PLA is also bio-degradable which is both a good thing from a landfill perspective but could be a bad thing if your print bio degrades out from under you!  In reality I have seen no evidence of PLA bio degrading in normal use.  I even have some shelves under the kitchen sink where they are frequently wet and after more than a year they are just fine.

Finally, and obviously importantly, I think that PLA looks a little more crisp than PLA.  I need to document this as it may only be subjective but the combination of this with the speed and ease of PLA has me liking PLA a lot better than ABS.   Except.

So what is the quandary?  Simply the issue of prints that need supporting material.  No matter how I tweak my setting it is still a real pain in the ass to get the support off the PLA prints.   The major variables are temperature...need to print as cool as possible so the layers don't rebond and then some slicing settings that control the offset between the support and the working part.  With either material I like to print plenty extra support material (inflation distance on Simplify 3D) but the setting that seems to make the most difference is the separation distance between layers but this comes issues on the parts that I have been printing in terms of some stray extrusion strands!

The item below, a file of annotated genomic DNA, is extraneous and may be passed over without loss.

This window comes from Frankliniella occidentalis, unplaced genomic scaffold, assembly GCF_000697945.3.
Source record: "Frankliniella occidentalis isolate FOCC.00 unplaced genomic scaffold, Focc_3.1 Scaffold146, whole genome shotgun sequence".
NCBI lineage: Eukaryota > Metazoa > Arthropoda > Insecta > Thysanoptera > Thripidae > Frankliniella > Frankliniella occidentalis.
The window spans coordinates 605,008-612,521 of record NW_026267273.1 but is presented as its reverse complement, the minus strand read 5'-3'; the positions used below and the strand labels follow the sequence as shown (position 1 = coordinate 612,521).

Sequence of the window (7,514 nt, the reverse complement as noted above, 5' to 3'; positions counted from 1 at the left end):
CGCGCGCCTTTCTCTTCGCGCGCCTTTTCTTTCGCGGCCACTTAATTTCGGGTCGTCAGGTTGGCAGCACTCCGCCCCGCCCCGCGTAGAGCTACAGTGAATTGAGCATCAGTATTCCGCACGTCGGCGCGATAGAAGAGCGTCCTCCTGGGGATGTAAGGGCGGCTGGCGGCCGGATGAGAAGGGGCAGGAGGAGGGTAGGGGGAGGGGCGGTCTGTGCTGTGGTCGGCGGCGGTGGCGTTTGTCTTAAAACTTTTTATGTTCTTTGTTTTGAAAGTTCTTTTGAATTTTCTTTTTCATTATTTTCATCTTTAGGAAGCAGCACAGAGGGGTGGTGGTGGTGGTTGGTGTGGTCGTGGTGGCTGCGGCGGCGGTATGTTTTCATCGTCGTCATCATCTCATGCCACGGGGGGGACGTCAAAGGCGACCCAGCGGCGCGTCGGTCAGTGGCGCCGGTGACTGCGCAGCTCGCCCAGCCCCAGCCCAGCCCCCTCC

So I am back to thinking about using ABS for prints that require a lot of support material!  But I like PLA better.  That is the quandary.

Monday, January 25, 2016

Another 3D Printed Kit - German Field Wagon

Somehow I got distracted from finishing my urban diorama so that I could do a German Field Wagon.  Have actually done two different models at this point with the first one being loosely patterned after some wagons that I found on the web and the second being a much closer to reality model.

Here are a couple examples of field wagons from searching the web.  Interestingly some of the first images that are returned are those from one of the other kits out there.

With those pictures as inspiration I simplified things a little and came up with version 1.  Here it is on the cutting matt and also on the urban diorama.  I like it but thought that I could be a little more accurate from a modeling perspective so came up with a new version shown below.